Dysregulation and interaction of metabolic pathways for glucose h | 3056
Journal of Antivirals & Antiretrovirals

Journal of Antivirals & Antiretrovirals
Open Access

ISSN: 1948-5964

Dysregulation and interaction of metabolic pathways for glucose homeostasis, insulin signaling and autophagy in Hepatitis C Virus-induced insulin resistance and implication in therapeutic development

4th World Congress on Virology

October 06-08, 2014 Hilton San Antonio Airport, TX, USA

Gokul C Das

Scientific Tracks Abstracts: J Antivir Antiretrovir

Abstract :

Hepatitis C virus (HCV) infection is a global health problem affecting over 200 million individuals. Currently, there is no vaccine or effective therapy. It is considered as a metabolic disease; chronic infection induces insulin resistance (IR), which is the pathogenic foundation for metabolic syndrome, type 2 diabetes milletus (T2DM) and liver diseases including hepatocellular carcinoma. Development of IR not only accelerates the progression of liver disease, but also makes IFN-based therapy less-responsive. Understanding of the molecular basis of IR and response to conventional therapy is pivotal for the development of a novel one. Insulin receptor substrates (IRS-1 and IRS-2) are the mediators for insulin signaling pathways through downstream PI-3K/Akt. IRS-1 is phosphorylated at Ser312 and IRS-2 is virtually undetected in infected cells. Our central hypothesis is: Both IRS1 and IRS2 are involved in HCV-IR, the former through IRS-1 Ser312 phosphorylation and the latter through down regulation by microRNAs. The metabolic pathways for glucose homeostasis, insulin signaling and autophagy are dysregulated in infected cells. Defects in glucose homeostasis results from the inactivation of glycogen synthase (GS) by Ser641 phosphorylation and of inactivating phosphorylation of GSK-3 β Ser641.Insulin signaling was impaired by IRS-1 Ser 312 phosphorylation followed by dysregulation of Akt pathway. Active autophagy is revealed by the formation of LC3 puncta and upregulation of Beclin 1 and Atg5-Atg12 conjugate. These pathways interact as IRS-1 Ser312, Beclin 1 and its negative regulator (Bcl-XL) are present together in an immunocomplex. Inhibition of autophagy by 3-MA also reduces phosphorylation of IRS-1 Ser 312 and Gs Ser 641.They are activated within 2 weeks p.i., but undergoes possible alteration of protein modification and expression. It appears that GSK-3 is the master communicator, controlling multiple feed-back loops. The inactivating phosphorylation of GSK-3 β and of GS Ser641 is inhibited in IFN-cured cells. The energy sensors mTOR and AMPK are activated in infected cells which are also inhibited by IFN α implicating potential as therapeutic targets. Our results suggest that unraveling the molecular basis of IR and developing strategies to regulate multiple IRS-1 mediated pathways simultaneously may lead to a better therapeutic outcome.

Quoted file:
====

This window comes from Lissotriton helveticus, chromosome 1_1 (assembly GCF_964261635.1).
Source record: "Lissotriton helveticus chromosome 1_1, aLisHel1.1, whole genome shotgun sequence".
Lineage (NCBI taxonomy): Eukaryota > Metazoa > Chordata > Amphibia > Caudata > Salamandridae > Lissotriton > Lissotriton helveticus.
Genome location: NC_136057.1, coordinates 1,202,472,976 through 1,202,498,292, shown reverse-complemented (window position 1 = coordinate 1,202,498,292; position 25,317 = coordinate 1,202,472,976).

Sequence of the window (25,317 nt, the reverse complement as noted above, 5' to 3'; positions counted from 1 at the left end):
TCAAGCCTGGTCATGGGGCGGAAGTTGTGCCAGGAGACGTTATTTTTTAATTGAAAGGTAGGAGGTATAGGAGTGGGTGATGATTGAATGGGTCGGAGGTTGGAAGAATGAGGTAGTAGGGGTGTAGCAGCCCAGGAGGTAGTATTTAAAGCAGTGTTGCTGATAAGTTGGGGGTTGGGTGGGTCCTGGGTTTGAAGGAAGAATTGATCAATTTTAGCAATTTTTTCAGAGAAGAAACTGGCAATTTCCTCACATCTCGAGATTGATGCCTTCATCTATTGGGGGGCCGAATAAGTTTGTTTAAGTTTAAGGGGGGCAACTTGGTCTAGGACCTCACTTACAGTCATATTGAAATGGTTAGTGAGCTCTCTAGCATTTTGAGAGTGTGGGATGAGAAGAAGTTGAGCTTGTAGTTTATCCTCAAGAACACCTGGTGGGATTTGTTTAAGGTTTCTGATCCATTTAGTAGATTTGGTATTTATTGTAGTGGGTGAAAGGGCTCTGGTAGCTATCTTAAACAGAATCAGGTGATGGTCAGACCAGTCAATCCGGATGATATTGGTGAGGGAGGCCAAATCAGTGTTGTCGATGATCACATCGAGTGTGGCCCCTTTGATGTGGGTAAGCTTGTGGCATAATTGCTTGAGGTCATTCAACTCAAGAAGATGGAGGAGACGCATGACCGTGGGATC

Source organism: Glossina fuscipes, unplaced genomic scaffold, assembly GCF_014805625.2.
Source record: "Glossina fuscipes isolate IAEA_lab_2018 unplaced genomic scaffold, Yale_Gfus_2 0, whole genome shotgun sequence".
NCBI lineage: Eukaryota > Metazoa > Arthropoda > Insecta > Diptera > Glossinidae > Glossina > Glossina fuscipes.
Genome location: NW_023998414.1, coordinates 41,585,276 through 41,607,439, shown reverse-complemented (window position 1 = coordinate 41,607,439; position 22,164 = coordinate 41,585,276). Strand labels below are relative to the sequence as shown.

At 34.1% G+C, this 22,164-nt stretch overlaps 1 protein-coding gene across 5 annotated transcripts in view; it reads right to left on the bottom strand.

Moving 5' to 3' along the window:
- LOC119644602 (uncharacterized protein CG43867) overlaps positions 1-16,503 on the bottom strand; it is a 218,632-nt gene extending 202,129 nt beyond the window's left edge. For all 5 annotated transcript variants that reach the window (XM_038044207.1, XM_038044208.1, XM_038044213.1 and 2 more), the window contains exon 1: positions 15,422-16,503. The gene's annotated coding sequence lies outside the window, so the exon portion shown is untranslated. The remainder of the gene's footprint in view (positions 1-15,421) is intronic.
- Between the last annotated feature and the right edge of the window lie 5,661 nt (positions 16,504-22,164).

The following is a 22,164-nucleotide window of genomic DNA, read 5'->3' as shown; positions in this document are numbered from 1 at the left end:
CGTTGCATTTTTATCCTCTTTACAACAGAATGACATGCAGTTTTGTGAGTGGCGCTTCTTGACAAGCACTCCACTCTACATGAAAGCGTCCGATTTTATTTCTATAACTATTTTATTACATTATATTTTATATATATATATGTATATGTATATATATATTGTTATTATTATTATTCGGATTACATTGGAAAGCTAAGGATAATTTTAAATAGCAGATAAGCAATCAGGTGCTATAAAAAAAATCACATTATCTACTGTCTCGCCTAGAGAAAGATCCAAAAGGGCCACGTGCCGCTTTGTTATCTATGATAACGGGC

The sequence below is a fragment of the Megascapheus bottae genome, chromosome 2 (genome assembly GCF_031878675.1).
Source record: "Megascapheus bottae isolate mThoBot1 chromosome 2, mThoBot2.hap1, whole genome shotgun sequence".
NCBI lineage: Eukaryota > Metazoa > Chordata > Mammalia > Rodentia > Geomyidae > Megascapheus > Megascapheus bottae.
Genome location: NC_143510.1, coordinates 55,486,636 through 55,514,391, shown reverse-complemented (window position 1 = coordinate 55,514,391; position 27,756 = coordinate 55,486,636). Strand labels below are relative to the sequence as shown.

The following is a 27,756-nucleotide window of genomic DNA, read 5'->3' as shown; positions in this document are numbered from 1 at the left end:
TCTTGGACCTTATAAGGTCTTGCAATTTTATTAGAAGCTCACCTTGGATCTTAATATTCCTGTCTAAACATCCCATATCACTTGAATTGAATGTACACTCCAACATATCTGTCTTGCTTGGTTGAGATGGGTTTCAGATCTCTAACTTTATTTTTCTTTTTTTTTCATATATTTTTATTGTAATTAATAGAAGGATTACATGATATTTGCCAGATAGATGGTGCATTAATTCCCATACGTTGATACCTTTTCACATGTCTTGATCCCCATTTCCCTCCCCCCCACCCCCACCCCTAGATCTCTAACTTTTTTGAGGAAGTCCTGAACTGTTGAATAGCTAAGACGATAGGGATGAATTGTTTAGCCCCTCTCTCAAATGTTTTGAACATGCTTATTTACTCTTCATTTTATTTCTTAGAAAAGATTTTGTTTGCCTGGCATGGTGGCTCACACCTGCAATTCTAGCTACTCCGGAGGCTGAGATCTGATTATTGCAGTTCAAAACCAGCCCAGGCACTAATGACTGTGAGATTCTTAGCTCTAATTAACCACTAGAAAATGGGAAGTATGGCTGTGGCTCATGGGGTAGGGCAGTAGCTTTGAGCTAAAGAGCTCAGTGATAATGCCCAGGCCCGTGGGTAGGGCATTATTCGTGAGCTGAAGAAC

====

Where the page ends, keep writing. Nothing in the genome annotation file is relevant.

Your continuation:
Biography :

Gokul C Das is currently a member of the faculty in the Department of Medicine, of the Center for AIDS research, Center for Drug Discovery and of the Dan L Duncan Cancer Center at the Baylor College of Medicine (BCM), Houston. Previously, he was a professor of molecular biology at the University of Texas Health Science Center at Tyler (UTHSCT). Dr Das had his Ph.D. degree in Biophysics from the University of Kolkata, India. After his postdoctoral work at the Institute de Biologie Moleculaire et Cellulaire du CNRS, Strasbourg, France and at the Oak Ridge National Laboratory, Oak Ridge, TN, he was a visiting scientist at NIH working on DNA tumor viruses. He continued his interest as a Professor of Molecular Biology at UTHCT. His Current interest is to understand molecular pathways in pathogenesis induced by Hepatitis C Virus (HCV) and HIV, or in HCV-HIV co-infection, and to use both a cellular and humanized animal model to develop antiviral strategies. Dr Das is currently on the editorial board of a number of international journals. He was the recipient of international guest scientist awards (1997, 2000) from the Ministry of Science and Technology, Japan and was a member of the biotechnology delegation to China.